What was F. Scott Fitgerald's intention to use a dash in this sentence from The Great Gatsby (chapter 7), “—watching over nothing”?“—watching over nothing.”
F. Scott Fitzgerald uses many dashes throughout the novel The Great Gatsby. In the opening paragraph of chapter 7, a dash is used twice (in three sentences).
A dash, in literature, is used to show the reader that the information following it is important. Essentially, the dash is used to emphasize the information which follows it.
At the end of chapter seven, one finds the following dash:
So I walked away and left him standing there in the moonlight — watching over nothing.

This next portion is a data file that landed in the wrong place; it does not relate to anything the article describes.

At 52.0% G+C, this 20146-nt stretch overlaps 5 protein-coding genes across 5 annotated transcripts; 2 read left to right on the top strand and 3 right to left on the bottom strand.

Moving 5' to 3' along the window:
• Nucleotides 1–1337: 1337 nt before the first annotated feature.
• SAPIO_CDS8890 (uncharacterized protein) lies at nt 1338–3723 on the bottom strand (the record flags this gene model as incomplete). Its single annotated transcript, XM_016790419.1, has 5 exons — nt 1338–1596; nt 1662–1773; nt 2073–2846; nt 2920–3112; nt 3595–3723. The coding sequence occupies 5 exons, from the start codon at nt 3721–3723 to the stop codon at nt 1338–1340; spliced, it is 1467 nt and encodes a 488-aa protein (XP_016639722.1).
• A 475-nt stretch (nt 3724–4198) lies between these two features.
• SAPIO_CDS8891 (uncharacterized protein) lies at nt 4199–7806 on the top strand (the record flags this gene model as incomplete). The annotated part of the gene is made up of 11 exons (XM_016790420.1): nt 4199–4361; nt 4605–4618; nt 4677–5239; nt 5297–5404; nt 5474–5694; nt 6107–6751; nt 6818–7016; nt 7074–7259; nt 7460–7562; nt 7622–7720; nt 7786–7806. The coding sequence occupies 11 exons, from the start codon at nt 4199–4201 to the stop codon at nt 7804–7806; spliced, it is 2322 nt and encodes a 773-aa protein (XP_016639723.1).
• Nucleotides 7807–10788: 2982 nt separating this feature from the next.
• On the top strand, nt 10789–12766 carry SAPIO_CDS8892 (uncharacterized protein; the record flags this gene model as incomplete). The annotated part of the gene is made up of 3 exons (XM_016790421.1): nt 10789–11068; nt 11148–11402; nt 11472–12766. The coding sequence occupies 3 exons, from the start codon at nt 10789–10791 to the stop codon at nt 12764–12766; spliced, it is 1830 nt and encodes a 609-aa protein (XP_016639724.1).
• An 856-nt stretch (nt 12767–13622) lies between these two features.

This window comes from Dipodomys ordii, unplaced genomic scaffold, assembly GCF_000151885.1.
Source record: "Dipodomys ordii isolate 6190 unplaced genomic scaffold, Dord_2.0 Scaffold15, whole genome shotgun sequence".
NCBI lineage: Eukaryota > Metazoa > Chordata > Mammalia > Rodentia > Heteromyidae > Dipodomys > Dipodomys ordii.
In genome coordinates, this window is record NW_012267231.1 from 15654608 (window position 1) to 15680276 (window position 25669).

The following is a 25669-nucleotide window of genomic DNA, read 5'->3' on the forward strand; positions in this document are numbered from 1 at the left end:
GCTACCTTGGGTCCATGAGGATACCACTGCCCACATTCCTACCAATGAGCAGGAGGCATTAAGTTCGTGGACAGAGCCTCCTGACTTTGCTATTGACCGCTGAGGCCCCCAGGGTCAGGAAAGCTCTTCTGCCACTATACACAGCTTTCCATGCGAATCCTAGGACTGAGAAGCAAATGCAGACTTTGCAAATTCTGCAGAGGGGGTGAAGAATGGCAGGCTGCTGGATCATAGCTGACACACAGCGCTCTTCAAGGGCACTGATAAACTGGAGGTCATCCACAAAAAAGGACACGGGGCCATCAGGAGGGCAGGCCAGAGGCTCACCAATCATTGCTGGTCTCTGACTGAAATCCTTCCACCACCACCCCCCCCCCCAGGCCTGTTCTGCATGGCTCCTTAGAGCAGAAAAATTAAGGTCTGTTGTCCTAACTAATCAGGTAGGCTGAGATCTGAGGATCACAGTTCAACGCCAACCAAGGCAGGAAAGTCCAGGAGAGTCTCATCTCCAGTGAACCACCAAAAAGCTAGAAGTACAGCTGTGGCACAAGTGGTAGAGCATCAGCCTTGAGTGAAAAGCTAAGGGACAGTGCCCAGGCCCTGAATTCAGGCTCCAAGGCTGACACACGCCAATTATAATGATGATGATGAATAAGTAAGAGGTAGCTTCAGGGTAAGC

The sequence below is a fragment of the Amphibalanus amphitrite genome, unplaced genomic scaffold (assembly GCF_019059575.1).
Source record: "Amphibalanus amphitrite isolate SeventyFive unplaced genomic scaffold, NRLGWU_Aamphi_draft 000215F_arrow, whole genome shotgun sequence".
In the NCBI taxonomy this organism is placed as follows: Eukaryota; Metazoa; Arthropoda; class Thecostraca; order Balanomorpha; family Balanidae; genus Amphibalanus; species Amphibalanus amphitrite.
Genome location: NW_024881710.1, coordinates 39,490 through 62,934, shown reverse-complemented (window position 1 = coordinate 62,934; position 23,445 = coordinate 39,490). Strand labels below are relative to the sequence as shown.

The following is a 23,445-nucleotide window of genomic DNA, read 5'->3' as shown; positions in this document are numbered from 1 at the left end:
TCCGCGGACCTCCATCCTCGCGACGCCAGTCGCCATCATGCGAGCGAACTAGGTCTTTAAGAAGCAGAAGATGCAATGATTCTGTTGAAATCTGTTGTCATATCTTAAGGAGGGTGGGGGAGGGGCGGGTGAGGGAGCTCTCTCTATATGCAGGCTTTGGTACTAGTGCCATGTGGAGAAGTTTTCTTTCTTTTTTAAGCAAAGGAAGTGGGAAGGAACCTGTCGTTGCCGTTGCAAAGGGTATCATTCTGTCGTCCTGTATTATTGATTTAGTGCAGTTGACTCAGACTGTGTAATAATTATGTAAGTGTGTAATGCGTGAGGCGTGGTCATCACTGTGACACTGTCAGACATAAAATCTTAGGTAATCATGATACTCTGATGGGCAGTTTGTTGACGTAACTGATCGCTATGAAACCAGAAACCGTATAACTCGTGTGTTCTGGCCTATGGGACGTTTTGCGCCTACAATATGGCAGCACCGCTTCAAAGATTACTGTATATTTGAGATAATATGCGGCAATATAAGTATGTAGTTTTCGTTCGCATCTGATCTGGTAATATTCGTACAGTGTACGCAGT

Here, Nick Carraway has concluded that Daisy had been driving the "death car." Jay Gatsby denies this and states that he had been the one driving the car. Nick, in going to get into his waiting taxi, leaves Gatsby "standing in the moonlight."
Here, the dash emphasizes the fact that Gatsby was not watching over anything as Nick leaves him standing alone. Fitzgerald wants readers to infer that Gatsby is not watching over anything, especially Daisy (as alluded to when Nick states that Daisy had driven the car).